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Channa baramensis (STEINDACHNER, 1901)

Baram Snakehead

June 30th, 2013 — 3:24pm

This species was considered a synonym of Channa melasoma for a number of years prior to its revalidation by Ng. et al. (1996).

Specimens larger than around 120 mm SL can be distinguished by possession of a black spot in the centre of numerous body scales and a barred caudal-fin pattern, characters which are missing in both C. melasoma and the similar-looking C. cyanospilos.

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Channa argus (CANTOR, 1842)

Northern Snakehead

June 30th, 2013 — 2:28pm

This species is largely unsuitable for the home aquarium given its eventual size and natural behaviour, and we know of only a handful of private aquarists with the facilities required to house it long-term.

It’s currently illegal to import or own the species in the United States, United Kingdom and several other countries unless in possession of an official license.

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Channa asiatica (LINNAEUS, 1758)

Chinese Snakehead

June 30th, 2013 — 12:58pm

No bubble nest is built and several thousand eggs simply float at the surface with both male and female remaining to defend the eggs and fry.

The eggs hatch after 24-36 hours depending on temperature and the fry are free swimming in a further 24 hours. At this point they resemble 6-7 mm long black tadpoles.

It is important to constantly feed…

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Channa pleuropthalma (BLEEKER, 1851)

Ocellated Snakehead

March 13th, 2012 — 1:24pm

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Channa aurantimaculata MUSIKASINTHORN, 2000

Orange-spotted Snakehead

March 13th, 2012 — 1:22pm

This species is also traded as ‘golden cobra snakehead’ and is available in the aquarium trade on a regular basis.

It can be distinguished from other Channa species by the following combination of characters: 51-54 lateral line scales; 45-47 dorsal-fin rays; 28-30 anal-fin rays; 8-12 cheek scales; 50-52 total verte…

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Channa gachua (HAMILTON, 1822)

Dwarf Snakehead

March 13th, 2012 — 1:18pm

Generally considered to have an enormous natural range extending from Iran to Taiwan and Bali, with records existing from Iran, Iraq, Afghanistan, Pakistan, Nepal, India, Sri Lanka, Bangladesh, Bhutan, China, Myanmar, Thailand, Laos, Cambodia, Vietnam, Malaysia, Indonesia, and Singapore.

However there exists significant evidence to suggest that C. gachua as currently understood represents a complex of similar-looking species, and a taxonomic review of the group is clearly required.

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Channa orientalis BLOCH & SCHNEIDER, 1801

Ceylon snakehead

March 13th, 2012 — 1:18pm

Endemic to southwestern Sri Lanka where it appears restricted to the so-called ‘wet zone’ (see ‘Habitat’).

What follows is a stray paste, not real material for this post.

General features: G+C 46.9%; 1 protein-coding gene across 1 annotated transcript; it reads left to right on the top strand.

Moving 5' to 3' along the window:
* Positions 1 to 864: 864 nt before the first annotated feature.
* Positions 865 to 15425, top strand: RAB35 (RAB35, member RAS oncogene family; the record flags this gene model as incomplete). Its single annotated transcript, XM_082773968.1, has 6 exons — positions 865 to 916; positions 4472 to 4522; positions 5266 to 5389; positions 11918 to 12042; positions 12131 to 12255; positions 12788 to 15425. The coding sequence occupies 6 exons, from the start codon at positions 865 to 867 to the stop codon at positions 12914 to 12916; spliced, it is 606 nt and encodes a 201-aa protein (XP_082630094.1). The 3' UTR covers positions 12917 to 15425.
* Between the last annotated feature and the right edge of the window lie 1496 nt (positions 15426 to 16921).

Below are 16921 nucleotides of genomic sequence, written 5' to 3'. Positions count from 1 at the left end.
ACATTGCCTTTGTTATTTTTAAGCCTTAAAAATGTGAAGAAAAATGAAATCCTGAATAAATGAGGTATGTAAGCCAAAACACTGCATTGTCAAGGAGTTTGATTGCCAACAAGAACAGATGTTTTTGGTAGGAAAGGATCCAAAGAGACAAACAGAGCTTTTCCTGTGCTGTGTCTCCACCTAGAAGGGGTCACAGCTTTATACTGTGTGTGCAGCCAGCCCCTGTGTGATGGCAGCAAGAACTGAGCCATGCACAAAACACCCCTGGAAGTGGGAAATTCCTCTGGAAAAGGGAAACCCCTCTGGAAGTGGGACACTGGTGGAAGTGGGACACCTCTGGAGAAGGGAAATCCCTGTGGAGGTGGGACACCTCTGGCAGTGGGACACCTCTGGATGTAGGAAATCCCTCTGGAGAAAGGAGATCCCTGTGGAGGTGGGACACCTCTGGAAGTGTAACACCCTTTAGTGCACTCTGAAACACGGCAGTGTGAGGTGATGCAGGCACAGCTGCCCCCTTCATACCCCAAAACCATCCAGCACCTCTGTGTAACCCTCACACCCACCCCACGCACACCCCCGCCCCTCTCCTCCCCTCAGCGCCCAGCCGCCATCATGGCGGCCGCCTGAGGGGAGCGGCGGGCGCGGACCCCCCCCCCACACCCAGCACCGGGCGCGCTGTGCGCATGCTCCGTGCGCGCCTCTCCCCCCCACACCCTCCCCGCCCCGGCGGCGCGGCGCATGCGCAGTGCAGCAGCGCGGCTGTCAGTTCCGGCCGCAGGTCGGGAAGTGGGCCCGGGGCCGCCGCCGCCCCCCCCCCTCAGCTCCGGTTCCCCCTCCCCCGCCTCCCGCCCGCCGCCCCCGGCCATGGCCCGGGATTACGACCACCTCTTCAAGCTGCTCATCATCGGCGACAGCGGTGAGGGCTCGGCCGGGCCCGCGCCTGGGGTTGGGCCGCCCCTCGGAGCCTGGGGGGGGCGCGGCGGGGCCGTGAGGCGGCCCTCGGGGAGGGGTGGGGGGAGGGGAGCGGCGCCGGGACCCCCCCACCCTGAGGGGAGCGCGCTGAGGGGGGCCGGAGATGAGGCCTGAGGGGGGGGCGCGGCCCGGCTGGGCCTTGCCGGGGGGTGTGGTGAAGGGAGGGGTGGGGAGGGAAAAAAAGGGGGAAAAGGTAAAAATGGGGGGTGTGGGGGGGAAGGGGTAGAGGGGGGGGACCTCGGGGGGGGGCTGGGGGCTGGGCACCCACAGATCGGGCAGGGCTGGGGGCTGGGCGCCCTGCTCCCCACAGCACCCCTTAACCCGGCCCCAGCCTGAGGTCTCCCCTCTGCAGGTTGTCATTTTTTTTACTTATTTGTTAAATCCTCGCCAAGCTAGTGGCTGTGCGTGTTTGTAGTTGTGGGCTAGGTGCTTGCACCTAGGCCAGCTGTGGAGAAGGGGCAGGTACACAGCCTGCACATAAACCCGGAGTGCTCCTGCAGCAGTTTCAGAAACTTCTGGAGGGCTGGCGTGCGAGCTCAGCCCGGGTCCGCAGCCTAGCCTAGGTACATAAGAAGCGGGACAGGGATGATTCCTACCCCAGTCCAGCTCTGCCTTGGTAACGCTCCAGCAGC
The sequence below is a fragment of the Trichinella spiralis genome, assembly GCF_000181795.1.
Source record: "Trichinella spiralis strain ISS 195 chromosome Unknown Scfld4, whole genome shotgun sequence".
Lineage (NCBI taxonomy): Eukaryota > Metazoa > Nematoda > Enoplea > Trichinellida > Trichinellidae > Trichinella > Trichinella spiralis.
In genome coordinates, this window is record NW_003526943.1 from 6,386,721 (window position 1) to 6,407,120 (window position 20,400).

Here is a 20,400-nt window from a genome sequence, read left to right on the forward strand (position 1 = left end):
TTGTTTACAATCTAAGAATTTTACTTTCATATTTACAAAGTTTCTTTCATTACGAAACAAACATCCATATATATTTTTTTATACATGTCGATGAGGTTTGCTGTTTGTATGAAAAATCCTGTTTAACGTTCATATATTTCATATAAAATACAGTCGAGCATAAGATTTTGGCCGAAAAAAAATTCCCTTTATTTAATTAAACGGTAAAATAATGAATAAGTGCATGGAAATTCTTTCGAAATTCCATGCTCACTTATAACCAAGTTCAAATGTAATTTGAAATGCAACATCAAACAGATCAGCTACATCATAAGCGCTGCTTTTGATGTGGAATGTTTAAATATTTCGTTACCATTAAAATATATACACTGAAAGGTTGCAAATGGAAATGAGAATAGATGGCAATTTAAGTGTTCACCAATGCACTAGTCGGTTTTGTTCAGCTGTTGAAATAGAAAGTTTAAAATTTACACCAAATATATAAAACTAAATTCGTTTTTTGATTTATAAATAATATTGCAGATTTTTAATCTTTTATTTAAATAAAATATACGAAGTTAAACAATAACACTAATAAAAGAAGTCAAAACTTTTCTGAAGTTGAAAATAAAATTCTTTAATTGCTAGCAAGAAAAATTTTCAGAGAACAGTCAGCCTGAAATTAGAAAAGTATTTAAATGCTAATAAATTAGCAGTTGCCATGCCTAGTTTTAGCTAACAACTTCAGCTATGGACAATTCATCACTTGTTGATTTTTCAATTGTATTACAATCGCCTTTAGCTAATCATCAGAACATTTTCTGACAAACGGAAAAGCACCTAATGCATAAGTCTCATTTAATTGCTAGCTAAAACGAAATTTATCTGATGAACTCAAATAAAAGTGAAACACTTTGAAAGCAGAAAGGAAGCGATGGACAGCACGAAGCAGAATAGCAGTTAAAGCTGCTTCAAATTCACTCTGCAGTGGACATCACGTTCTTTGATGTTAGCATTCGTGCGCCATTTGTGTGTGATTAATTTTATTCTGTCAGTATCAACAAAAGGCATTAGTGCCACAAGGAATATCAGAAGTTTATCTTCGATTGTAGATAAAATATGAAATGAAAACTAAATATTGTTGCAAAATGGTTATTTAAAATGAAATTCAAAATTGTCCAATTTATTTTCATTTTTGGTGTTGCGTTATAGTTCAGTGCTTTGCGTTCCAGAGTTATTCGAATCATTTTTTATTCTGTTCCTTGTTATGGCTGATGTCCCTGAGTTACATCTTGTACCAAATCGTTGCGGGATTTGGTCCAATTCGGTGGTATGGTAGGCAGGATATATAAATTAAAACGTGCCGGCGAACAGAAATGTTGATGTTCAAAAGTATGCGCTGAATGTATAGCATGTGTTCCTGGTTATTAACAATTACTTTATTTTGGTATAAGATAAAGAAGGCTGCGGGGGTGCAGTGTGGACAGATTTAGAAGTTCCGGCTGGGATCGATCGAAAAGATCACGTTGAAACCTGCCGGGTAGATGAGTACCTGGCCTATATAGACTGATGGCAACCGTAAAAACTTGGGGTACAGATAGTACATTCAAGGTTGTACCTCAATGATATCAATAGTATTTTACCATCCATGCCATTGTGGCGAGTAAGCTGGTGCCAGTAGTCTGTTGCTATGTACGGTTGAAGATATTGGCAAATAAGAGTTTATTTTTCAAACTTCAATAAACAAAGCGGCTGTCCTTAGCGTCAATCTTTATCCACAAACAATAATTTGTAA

Confirmed localities are all within the Bentota and Kelani river systems and Kottawa Forest Reserve in Galle district, Southern Province.

Type locality is given simply as ‘Habitat in India orientale’ and this appears to have caused confusion regarding the species’ distribution with it of…

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Parachanna africana (STEINDACHNER, 1879)

March 13th, 2012 — 1:18pm

Following Bonou and Teugels (1985), P. africana can be distinguished from congeners by the following combination of characters: colour pattern unique, comprising a series of 8-11 dark, chevron-shaped markings extending along the body posterior to the pectoral fins; 19-24 scales in the transverse series; lateral line complete with 73-83 pored scales; 45-48 dorsal-fin rays 45-48; 32-35 anal-fin rays.

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Channa micropeltes (CUVIER, 1831)

Giant Snakehead

March 13th, 2012 — 1:18pm

C. micropeltes is also referred to as ‘Indonesian’, ‘red’, or ‘redline’ snakehead, the latter names in reference to the appearance of juveniles which often appear in the ornamental trade despite its unsuitability for home aquaria. It is somewhat hyperbolised in the media as a fearsome, invasive “monster” fish with a reputation for killing more fish than it can eat, and even the occasional human, although in reality…

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Channa andrao BRITZ, 2013

Lal Cheng

March 13th, 2012 — 1:18pm

This species was available in the aquarium hobby for a number of years prior to description and continues to be traded under various names including C. sp. ‘Lal Cheng’, C. sp. ‘Assam’, C. sp. ‘blue bleheri’, C. sp. ‘himalayanus’, and C. sp. ‘red’.

The names of valid, but distinct, congeners such as C. amphibeus, C. bleheri or C. stewartii have also been misapplied to it.

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